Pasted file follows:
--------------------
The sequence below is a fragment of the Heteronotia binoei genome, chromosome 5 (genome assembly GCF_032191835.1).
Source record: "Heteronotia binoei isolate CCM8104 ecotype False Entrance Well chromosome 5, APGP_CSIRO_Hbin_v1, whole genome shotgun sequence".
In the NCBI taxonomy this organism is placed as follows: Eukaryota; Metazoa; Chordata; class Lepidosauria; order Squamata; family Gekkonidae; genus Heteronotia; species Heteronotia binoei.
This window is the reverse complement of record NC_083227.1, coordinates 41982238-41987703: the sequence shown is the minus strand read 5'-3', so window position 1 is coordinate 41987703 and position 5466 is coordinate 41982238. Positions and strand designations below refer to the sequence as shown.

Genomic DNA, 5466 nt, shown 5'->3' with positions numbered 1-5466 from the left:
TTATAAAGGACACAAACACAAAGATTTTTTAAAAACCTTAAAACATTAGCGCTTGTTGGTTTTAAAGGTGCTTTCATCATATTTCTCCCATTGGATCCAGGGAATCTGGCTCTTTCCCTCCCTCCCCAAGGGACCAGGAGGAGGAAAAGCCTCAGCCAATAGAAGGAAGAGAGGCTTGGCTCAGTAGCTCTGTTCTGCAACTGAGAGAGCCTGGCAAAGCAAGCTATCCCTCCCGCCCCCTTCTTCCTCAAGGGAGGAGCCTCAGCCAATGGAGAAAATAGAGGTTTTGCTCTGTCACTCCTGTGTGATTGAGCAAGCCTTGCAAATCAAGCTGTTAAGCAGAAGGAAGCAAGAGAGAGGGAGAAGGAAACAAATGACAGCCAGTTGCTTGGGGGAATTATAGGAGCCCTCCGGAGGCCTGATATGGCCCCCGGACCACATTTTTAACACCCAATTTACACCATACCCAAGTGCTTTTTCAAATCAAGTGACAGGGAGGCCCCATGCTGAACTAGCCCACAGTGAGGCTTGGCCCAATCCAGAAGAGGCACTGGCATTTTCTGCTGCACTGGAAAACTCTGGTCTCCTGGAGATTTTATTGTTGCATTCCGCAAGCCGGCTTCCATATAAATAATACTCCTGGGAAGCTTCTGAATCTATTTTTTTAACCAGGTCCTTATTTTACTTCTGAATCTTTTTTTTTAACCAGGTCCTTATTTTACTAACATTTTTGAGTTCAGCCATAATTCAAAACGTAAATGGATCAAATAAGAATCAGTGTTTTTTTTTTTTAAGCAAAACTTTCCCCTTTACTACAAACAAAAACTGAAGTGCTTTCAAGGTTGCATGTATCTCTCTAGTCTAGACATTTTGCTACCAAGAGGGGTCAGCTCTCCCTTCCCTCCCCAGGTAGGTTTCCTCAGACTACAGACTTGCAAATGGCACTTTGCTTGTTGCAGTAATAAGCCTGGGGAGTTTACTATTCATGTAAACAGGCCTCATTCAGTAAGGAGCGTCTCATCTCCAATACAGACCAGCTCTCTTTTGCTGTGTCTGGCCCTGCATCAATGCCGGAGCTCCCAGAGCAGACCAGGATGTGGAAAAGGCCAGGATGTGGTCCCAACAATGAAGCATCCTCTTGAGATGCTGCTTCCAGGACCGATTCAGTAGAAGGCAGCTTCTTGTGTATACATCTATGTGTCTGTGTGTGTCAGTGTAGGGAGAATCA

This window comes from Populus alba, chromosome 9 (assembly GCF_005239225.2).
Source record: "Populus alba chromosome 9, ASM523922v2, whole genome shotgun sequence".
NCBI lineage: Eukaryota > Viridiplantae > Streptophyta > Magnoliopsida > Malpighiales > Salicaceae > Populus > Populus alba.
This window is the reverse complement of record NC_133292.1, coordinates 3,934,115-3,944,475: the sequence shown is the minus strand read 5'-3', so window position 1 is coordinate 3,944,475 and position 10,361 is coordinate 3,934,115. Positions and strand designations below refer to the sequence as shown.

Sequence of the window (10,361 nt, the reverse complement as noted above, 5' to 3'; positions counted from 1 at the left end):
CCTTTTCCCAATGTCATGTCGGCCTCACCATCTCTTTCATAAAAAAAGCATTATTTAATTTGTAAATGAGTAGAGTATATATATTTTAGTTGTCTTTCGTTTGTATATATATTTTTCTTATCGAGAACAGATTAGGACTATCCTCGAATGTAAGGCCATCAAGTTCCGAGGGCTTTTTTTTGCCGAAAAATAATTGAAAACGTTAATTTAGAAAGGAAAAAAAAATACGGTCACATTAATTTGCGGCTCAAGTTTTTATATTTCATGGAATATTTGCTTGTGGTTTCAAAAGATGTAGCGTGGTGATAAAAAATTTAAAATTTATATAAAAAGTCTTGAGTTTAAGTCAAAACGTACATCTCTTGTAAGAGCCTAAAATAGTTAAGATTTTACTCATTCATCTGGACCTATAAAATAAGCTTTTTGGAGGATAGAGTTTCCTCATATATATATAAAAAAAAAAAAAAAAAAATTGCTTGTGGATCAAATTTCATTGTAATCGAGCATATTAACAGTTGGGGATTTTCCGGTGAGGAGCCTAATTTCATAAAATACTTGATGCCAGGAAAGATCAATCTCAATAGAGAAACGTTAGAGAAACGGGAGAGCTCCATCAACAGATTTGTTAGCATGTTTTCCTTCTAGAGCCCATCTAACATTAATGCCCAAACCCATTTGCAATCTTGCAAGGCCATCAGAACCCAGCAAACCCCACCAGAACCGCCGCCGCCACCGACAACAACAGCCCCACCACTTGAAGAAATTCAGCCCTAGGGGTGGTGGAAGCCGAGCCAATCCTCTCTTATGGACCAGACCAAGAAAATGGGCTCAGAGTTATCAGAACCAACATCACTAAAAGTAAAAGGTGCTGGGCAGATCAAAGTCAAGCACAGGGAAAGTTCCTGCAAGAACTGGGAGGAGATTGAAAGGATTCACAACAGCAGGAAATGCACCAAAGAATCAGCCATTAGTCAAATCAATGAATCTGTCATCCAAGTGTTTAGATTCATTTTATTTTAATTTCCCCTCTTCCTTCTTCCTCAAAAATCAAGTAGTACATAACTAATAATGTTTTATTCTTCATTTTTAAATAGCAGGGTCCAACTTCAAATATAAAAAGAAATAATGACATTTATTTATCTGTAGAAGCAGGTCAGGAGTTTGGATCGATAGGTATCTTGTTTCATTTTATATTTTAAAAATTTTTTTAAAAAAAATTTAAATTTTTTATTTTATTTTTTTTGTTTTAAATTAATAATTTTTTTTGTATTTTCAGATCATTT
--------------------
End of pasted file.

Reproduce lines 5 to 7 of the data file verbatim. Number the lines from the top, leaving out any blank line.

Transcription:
Genomic DNA, 5466 nt, shown 5'->3' with positions numbered 1-5466 from the left:
TTATAAAGGACACAAACACAAAGATTTTTTAAAAACCTTAAAACATTAGCGCTTGTTGGTTTTAAAGGTGCTTTCATCATATTTCTCCCATTGGATCCAGGGAATCTGGCTCTTTCCCTCCCTCCCCAAGGGACCAGGAGGAGGAAAAGCCTCAGCCAATAGAAGGAAGAGAGGCTTGGCTCAGTAGCTCTGTTCTGCAACTGAGAGAGCCTGGCAAAGCAAGCTATCCCTCCCGCCCCCTTCTTCCTCAAGGGAGGAGCCTCAGCCAATGGAGAAAATAGAGGTTTTGCTCTGTCACTCCTGTGTGATTGAGCAAGCCTTGCAAATCAAGCTGTTAAGCAGAAGGAAGCAAGAGAGAGGGAGAAGGAAACAAATGACAGCCAGTTGCTTGGGGGAATTATAGGAGCCCTCCGGAGGCCTGATATGGCCCCCGGACCACATTTTTAACACCCAATTTACACCATACCCAAGTGCTTTTTCAAATCAAGTGACAGGGAGGCCCCATGCTGAACTAGCCCACAGTGAGGCTTGGCCCAATCCAGAAGAGGCACTGGCATTTTCTGCTGCACTGGAAAACTCTGGTCTCCTGGAGATTTTATTGTTGCATTCCGCAAGCCGGCTTCCATATAAATAATACTCCTGGGAAGCTTCTGAATCTATTTTTTTAACCAGGTCCTTATTTTACTTCTGAATCTTTTTTTTTAACCAGGTCCTTATTTTACTAACATTTTTGAGTTCAGCCATAATTCAAAACGTAAATGGATCAAATAAGAATCAGTGTTTTTTTTTTTTAAGCAAAACTTTCCCCTTTACTACAAACAAAAACTGAAGTGCTTTCAAGGTTGCATGTATCTCTCTAGTCTAGACATTTTGCTACCAAGAGGGGTCAGCTCTCCCTTCCCTCCCCAGGTAGGTTTCCTCAGACTACAGACTTGCAAATGGCACTTTGCTTGTTGCAGTAATAAGCCTGGGGAGTTTACTATTCATGTAAACAGGCCTCATTCAGTAAGGAGCGTCTCATCTCCAATACAGACCAGCTCTCTTTTGCTGTGTCTGGCCCTGCATCAATGCCGGAGCTCCCAGAGCAGACCAGGATGTGGAAAAGGCCAGGATGTGGTCCCAACAATGAAGCATCCTCTTGAGATGCTGCTTCCAGGACCGATTCAGTAGAAGGCAGCTTCTTGTGTATACATCTATGTGTCTGTGTGTGTCAGTGTAGGGAGAATCA

This window comes from Populus alba, chromosome 9 (assembly GCF_005239225.2).